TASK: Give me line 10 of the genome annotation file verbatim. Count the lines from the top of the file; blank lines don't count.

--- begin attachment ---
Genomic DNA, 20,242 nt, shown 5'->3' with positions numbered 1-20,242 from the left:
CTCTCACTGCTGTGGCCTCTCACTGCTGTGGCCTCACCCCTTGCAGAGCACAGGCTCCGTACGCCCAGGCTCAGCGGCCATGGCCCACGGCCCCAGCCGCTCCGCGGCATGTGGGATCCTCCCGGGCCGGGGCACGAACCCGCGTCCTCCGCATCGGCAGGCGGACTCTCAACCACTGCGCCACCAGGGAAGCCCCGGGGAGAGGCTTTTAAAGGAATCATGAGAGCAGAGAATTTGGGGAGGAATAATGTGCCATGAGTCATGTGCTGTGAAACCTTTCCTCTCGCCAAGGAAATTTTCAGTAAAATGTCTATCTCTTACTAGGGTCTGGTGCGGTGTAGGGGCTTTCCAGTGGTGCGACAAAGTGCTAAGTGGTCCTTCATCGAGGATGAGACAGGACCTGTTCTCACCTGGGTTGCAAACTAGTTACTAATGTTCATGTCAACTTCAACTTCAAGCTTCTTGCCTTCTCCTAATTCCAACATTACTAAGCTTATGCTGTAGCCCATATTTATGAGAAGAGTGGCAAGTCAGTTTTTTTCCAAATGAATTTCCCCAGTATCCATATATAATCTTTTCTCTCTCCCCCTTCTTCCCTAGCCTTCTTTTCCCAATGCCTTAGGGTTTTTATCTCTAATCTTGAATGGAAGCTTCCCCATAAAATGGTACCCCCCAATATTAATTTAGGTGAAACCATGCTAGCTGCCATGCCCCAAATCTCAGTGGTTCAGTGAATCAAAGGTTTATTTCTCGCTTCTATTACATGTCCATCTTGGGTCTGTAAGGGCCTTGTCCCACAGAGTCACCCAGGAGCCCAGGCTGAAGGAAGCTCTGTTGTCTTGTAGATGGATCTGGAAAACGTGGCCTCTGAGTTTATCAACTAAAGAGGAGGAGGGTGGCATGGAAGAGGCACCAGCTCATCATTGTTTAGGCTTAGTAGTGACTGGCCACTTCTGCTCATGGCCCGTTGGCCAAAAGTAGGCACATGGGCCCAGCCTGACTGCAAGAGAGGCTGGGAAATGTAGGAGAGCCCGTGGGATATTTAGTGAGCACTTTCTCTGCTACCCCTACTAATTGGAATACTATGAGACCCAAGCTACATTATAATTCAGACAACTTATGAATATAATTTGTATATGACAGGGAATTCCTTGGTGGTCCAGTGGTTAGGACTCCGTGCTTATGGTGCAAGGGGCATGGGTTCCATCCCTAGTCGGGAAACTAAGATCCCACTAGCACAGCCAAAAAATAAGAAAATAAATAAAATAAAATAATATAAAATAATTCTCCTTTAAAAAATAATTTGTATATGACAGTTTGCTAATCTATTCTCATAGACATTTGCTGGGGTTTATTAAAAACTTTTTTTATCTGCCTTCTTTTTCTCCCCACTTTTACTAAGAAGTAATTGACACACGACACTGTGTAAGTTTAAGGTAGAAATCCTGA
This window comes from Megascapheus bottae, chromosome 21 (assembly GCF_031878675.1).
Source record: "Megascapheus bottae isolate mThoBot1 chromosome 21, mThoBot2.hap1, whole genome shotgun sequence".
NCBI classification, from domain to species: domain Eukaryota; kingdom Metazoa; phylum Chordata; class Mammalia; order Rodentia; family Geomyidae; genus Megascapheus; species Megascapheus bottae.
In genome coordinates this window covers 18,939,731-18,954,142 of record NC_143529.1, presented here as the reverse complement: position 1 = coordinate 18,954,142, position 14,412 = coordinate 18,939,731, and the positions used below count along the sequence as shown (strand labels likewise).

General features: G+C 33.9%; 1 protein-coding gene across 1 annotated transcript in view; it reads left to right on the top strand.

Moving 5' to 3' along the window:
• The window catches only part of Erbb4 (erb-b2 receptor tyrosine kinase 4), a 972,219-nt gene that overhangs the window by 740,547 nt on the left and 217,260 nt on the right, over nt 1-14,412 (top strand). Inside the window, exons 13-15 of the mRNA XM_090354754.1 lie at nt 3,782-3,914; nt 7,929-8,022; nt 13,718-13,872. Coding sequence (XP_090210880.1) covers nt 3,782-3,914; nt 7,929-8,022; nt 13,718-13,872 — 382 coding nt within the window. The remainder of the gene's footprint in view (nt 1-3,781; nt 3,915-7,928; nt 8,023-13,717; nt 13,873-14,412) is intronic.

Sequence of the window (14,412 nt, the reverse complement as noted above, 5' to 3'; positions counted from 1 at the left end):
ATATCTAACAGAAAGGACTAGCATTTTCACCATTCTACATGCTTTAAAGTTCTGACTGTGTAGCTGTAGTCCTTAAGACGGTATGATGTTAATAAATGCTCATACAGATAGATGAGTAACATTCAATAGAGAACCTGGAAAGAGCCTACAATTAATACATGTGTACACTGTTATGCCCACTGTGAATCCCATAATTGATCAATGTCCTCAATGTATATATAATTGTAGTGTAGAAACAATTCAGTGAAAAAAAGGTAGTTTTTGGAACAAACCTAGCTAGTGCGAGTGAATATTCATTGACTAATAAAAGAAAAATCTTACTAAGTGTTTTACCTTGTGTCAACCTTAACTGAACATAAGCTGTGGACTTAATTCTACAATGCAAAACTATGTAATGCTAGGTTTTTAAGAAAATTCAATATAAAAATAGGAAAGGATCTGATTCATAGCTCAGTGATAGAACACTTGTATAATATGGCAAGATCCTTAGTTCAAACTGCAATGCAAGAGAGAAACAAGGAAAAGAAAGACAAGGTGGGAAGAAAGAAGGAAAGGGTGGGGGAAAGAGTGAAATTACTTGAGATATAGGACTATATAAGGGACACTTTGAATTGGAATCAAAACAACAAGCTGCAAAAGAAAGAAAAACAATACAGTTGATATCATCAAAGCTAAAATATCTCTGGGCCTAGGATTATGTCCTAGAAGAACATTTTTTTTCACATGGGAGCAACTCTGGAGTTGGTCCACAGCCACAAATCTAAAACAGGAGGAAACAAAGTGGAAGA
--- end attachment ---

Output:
Sequence of the window (14,412 nt, the reverse complement as noted above, 5' to 3'; positions counted from 1 at the left end):